BY JASON MOTA
With so much happening in the world of stress-related mental illnesses like anxiety and depression, it’s easy to forget about the other conditions that don’t fall into that category – the ones that are quiet in comparison. But they’re still as present as they’ve always been.
Attention Deficit Hyperactivity Disorder (ADHD) is a neurodevelopmental psychiatric disorder that causes extreme difficulty focusing, a lack of impulse control, and, depending on the type of ADHD, hyperactivity. The cause of ADHD is unknown, but there are a lot of theories about it being genetic. ADHD always rears its head at a very young age, and a diagnosis can only be made if it appears before the age of 12.
According to Kitchener pediatrician Dr. Jodi Rosner, there are two types of ADHD according to the current terminology: inattentive and combined. Inattentive ADHD includes only the lack of ability to focus and pay attention, while combined ADHD is a combination of the inattentiveness and hyperactivity. The old terminology split them up into ADD and ADHD.
It is not considered to be a mental illness like anxiety, depression or schizophrenia, because there is no evidence that ADHD can be caused by stress or trauma like the aforementioned conditions can.
But it’s still around, and it still makes life difficult for people who suffer from it. Take the case of Parker Semple, an 11-year-old boy in Guelph. Semple is an ADHD sufferer. He was diagnosed in the third grade, but his mother, Candice Ferguson, noticed a difference in his behaviour from other kids when he was just 18 months old. According to Ferguson, he didn’t respond to discipline like other kids, and was very temperamental.
“I tried using time-outs with him since that’s what everyone kept telling me to do. I would have to literally pin him down on the bottom step to get him to stay there,” said Ferguson. “He would laugh right in my face when he knew he was making me angry, as if it gave him pleasure.” When Semple started school, he struggled from day one.
“All of his report cards would have comments about how Parker struggled to pay attention in class,” said Ferguson. “By the time he was in grade three he started to have episodes in class like crawling under a desk and pulling chairs all around him like a barricade.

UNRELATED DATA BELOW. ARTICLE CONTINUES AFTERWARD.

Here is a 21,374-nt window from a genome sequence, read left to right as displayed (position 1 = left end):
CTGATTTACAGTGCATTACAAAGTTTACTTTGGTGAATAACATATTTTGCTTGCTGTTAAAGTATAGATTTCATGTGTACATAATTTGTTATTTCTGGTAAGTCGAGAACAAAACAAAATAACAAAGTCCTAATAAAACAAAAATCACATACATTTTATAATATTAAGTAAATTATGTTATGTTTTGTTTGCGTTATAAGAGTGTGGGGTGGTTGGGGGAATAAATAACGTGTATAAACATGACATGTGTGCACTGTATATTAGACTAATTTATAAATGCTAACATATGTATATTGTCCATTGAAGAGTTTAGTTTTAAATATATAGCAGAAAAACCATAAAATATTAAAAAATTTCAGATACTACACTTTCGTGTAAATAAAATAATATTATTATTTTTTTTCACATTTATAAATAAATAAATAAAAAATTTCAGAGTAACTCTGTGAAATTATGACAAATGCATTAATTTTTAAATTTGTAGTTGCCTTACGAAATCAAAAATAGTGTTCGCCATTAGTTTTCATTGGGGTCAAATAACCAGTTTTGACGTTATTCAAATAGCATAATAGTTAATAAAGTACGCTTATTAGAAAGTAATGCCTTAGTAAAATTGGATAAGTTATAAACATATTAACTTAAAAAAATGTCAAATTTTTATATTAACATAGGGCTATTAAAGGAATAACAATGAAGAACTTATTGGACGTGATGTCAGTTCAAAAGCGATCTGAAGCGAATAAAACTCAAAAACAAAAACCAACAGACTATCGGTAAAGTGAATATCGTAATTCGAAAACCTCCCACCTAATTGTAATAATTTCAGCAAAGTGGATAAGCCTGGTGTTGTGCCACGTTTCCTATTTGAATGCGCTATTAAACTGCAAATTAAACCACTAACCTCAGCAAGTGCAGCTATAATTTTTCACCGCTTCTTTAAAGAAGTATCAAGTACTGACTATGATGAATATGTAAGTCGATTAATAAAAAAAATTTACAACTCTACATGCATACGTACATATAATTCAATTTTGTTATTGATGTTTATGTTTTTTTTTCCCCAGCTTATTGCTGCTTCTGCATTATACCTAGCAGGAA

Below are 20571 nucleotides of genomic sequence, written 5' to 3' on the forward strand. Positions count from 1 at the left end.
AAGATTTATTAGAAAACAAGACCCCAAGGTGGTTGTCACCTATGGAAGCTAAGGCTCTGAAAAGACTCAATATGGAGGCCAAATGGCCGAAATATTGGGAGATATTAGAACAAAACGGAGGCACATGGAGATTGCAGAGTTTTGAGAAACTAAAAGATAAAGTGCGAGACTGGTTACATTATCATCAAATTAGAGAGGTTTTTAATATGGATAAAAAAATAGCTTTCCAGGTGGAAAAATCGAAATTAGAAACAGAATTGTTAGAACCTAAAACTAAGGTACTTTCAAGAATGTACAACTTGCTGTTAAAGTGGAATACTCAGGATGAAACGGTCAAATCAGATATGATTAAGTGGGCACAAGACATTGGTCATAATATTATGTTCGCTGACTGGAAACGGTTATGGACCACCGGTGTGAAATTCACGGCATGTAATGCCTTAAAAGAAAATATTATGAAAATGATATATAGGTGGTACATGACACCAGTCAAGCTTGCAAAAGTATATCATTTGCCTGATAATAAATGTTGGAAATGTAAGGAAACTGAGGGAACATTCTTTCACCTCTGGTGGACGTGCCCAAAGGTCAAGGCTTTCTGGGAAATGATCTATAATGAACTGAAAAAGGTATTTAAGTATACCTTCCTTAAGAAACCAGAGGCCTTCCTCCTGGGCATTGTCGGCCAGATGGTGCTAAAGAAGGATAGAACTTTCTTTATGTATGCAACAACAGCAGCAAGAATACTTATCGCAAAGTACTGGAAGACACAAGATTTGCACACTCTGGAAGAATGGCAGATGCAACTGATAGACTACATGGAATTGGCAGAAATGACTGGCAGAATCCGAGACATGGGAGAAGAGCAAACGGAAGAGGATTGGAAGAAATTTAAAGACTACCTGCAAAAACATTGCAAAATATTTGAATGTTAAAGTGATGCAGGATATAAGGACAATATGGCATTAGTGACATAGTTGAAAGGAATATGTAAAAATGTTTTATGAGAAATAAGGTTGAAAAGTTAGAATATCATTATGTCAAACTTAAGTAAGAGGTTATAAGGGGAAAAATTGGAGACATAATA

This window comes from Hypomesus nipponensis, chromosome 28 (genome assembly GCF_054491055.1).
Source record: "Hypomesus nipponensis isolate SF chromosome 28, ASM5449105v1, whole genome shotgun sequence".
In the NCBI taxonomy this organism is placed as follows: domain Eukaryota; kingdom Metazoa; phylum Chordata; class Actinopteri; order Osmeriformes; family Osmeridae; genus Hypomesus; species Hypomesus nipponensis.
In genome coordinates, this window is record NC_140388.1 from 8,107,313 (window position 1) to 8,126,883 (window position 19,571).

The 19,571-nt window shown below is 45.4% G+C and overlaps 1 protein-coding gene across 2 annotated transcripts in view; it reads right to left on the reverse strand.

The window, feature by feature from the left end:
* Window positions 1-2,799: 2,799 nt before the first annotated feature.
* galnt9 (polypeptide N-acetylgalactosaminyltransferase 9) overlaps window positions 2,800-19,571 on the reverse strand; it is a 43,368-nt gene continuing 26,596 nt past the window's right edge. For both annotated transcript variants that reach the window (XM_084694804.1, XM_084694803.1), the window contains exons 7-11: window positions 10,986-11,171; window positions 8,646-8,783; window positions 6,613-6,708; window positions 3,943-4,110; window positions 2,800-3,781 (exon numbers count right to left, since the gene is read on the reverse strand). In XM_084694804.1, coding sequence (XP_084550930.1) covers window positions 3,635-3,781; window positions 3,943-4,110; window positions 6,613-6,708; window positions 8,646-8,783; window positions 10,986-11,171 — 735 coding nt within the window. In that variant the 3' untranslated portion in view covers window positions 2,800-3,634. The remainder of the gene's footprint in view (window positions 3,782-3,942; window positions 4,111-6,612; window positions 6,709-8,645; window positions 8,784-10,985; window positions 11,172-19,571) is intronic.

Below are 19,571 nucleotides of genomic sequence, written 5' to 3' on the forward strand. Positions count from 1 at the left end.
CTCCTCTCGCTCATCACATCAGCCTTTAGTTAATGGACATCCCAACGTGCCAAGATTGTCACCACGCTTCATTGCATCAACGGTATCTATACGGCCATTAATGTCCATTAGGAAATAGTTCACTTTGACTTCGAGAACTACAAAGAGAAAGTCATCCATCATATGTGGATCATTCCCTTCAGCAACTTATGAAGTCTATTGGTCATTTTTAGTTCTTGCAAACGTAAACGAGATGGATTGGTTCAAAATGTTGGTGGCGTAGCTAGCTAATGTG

“That was the year I took him to the pediatrician’s and got a referral to CMHA (Canadian Mental Health Association). Based on information provided by myself, my mom and teachers, it was determined that he was attention deficit.”
It was also determined, through meetings with a psychiatrist, that he suffered from depression and anxiety, possibly stemming from his ADHD, and the stress it caused him. According to his mother, Semple’s behaviour has gotten increasingly difficult as he has gotten older.
“Last Mother’s Day weekend was spent in the hospital because he attempted to strangle himself with his hoodie at school,” said Ferguson. Semple is currently taking Zoloft, an antidepressant, Risperidone, an antipsychotic, and Adderall for the ADHD, but Ferguson said that finding the right dosage and combination of the medication is challenging. The days that he forgets to take his meds are not fun.
Dr. Rosner said, “I’ve been a part of the diabetic clinic for 15 years now and not one parent has ever asked, ever, the side effect of any of the medicines we give for diabetes, yet parents really struggle with the stigma and the social constraints with ADHD about giving a medication that will help their child be successful at school and ultimately put them on a great path to success in life.”
The medication, however, is what has had the most profound effect on Semple’s behaviour and success, according to Ferguson. She also said that the fact that his best friend suffers from ADHD too has helped him to not feel so alone, and also gives him someone to relate to. Ferguson does, however, worry about her son’s future, both in regards to his education and his relationships.
“He thinks he is stupid and foresees a life of crime for himself, which truly saddens me to hear him talk like that,” said Ferguson. Her worries are likely well placed, considering the difficulties Rosner says adults face compared to children.
“For children, the primary difficulty they face is in school … adults suffer different challenges in terms of being able to keep their job, keep their marriage, relationships,” she said.
But according to Rosner, it isn’t just ADHD that should be given more public attention. “All mental health illnesses are truthfully not given as much attention as they should be.”
But unlike children, who have access to numerous pediatricians and child psychiatrists who can focus on their specific mental condition and give them the best possible advice and treatment, adults who suffer from ADHD don’t have as many options.
“There’s very few people who are skilled and knowledgeable enough and willing to treat adults with ADHD,” said Rosner. “It’s a challenge.”
Rosner recalled a number of times when a child with ADHD has come into her office with parents, and she has noticed that one of the parents also has the same condition the child has. By law, she isn’t allowed to treat adults, but she tries to give them advice.
Rosner recommends that adults who suffer from ADHD and struggle to maintain their control over it should seek out a psychiatrist or counsellor who is knowledgeable at least about mental illnesses.
ADHD is not like stress-related mental illnesses, and it doesn’t reduce the mental age of people who have it, but since those, like Rosner, Ferguson and Semple, who experience it every single day can’t forget about it or push it aside, they surely would not want the rest of the world to do so.